After spending a few days in the Kyrgyz capital, it was time to take on a new city. Karakol is a city with 75.000 inhabitants, located near the Issyk Kul Lake in the easternmost corner of Kyrgyzstan. Karakol is a top destination for travellers in Kyrgyzstan due to the amazing and diverse nature found in the area, and because of this, we decided to spend four nights there, which was the longest amount of time that we spent in any place in Central Asia.
We caught a shared taxi from Bishkek in the morning, which took about 6 hours to arrive in Karakol. It was a beautiful and sunny day, so it was perfect to see our first views of the stunning Kyrgyz nature on the drive. After about 3 hours, we finally saw the Issyk Kul Lake and followed it for the remaining time until we reached Karakol. Issyk Kul is an endorheic lake in the northern Tian Shan Mountains and it’s the 10th largest lake in the world by volume. It’s also the second largest saline lake after the Caspian Sea and the second largest mountain lake after Lake Titicaca. The name “Issyk Kul” means “warm lake” in Kyrgyz, which was given to the lake because it never freezes despite being surrounded by snow-capped mountains. Issyk Kul is at an altitude of 1,607 metres and reaches 668 metres in depth.
When we got to Karakol, we checked in to a really nice hostel (Duet Hostel), which we ended up staying at throughout our time in Karakol. It was the perfect base for our explorations in the area. Anara, who owns the hostel, is lovely and really really helpful! She made our travels in the area so easy, as she knew a lot about places and how to get there, and if she didn’t know, she would simply call someone to find out. She’s a legend!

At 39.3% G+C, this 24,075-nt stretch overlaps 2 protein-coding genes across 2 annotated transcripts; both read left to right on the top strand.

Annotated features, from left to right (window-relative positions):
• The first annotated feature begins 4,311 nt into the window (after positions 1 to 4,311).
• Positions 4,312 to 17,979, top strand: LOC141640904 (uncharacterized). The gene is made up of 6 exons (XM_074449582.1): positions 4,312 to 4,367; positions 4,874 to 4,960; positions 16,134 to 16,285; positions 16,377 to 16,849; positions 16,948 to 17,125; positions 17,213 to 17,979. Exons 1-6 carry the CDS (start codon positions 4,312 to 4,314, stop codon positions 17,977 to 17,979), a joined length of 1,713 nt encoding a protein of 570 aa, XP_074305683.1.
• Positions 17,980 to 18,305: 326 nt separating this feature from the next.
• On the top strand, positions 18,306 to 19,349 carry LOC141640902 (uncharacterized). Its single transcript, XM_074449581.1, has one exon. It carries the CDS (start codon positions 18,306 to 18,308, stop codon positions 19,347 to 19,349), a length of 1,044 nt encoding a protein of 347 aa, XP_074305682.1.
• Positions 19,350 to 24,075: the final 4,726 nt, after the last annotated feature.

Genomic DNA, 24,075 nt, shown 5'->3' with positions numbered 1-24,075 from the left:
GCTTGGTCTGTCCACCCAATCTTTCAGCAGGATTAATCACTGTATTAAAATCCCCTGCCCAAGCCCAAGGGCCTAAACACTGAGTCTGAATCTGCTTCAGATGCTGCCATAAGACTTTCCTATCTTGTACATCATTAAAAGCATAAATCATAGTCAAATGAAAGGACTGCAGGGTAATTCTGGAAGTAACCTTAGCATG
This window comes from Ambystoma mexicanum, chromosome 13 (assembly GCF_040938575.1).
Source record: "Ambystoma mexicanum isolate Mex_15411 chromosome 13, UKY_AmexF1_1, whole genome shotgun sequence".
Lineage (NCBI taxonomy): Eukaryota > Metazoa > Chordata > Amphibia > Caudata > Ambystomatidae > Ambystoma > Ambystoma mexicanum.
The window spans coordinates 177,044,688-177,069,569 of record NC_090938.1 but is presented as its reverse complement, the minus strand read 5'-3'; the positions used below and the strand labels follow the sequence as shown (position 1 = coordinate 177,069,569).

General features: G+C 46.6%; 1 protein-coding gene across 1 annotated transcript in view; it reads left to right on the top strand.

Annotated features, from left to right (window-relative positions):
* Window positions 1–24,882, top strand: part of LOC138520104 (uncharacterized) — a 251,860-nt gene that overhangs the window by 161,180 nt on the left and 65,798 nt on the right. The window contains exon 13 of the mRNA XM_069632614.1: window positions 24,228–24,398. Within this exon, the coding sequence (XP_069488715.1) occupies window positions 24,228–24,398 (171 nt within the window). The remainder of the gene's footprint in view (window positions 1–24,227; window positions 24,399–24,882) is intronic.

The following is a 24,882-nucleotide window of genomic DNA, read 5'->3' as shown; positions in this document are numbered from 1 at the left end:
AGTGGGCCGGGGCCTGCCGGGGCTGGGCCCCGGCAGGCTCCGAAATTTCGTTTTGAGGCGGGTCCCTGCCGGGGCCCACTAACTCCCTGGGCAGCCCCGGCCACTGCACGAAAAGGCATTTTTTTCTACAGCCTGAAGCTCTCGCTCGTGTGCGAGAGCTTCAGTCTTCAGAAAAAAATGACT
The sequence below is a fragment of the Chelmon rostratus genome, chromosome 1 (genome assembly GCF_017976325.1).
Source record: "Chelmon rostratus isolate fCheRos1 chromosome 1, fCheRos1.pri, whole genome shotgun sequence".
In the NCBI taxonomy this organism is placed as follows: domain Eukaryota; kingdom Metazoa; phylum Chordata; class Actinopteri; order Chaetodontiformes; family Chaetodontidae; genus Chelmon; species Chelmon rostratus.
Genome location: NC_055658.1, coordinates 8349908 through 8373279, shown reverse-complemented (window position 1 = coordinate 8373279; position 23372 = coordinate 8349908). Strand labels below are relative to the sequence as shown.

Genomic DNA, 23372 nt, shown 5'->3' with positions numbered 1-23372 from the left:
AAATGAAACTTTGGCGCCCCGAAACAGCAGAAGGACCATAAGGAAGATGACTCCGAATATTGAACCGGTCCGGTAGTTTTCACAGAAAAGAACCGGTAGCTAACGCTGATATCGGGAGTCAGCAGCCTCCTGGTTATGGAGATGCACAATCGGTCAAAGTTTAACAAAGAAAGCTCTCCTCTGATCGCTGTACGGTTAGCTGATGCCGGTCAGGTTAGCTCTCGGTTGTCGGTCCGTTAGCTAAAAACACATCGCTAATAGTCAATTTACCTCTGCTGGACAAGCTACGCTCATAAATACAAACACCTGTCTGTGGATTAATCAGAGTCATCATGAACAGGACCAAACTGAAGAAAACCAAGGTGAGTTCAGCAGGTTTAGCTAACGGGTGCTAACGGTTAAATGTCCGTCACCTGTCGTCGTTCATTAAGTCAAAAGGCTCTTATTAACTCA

We went exploring in the afternoon and saw two really beautiful buildings: The Russian Orthodox Cathedral and the Dungan Mosque.
The Russian Orthodox Cathedral was originally built of stone in 1872, but an earthquake destroyed it 18 years later in 1890. In 1895, the current cathedral was built out of wood on a brick base. The church has had a colourful history and due to hostility towards Russia and Christianity, it has been used as an educational center, a sports hall, a theater, a dance hall and a coal store at different times in history. In 1916, the monks of the church were murdered during an anti-Russian uprising, but following the collapse of the Soviet Union and the Independence of Kyrgyzstan in 1991, the building was finally given back to the Russian Orthodox church.
I really loved the church; it’s a stunning structure with many details on the exterior and a beautiful and bright interior.
The Dungan Mosque was built in 1910 by initiative of Ibrahim Aji. The mosque was designed by the famous Beijing architect Chou Seu and decorated by local craftsmen. It was used as a storehouse during the Soviet era from 1929 to 1947, but was afterwards given to the Muslim community of Karakol.
When we were walking to the Dungan Mosque, we met a local man, who was wearing a traditional Kyrgyz hat. He was really friendly and gave us the hat to try, haha! It was the first time that we saw a Kyrgyz hat, but definitely not the last time! We saw them around everywhere after that, so much that I even decided to buy one as a souvenir, although only men are supposed to wear them 😉
The next three days were spent exploring three amazing places near Karakol: Jeti Oguz, Skazka Canyon and Arashan. Stay tuned for stories from those places!
Information on travelling to Karakol:
- To get from Bishkek to Karakol, you can catch a marshrutka from the West Bus Station in Bishkek, which leaves whenever it’s full (so get there early) for 350 soms per person. It takes 6-8 hours.
- To save time, a shared taxi is a good alternative, which takes 5-6 hours and costs about 500 soms per person. These can probably be found all over Bishkek, but we caught one from the West Bus Station.
- I recommend staying at Duet Hostel as it’s clean, cheap and very conveniently located. The owner is lovely and so very helpful with information about the area and how to get to places! It costs 7 USD per bed per night in a mixed dorm. There is no free breakfast, but free snacks, tea and coffee throughout the day. The beds are extremely comfortable; definitely the most comfortable that we found in all of Central Asia. There is cooking facilities and laundry service for just 100 soms. There is also a supermarket and a bar in the property.
- Anara will help to book taxis or get you on the right marshrutka to the places you want to visit in the area.
- Taxis around Karakol (in the city) should cost 70 soms (insist on not paying any more than that!).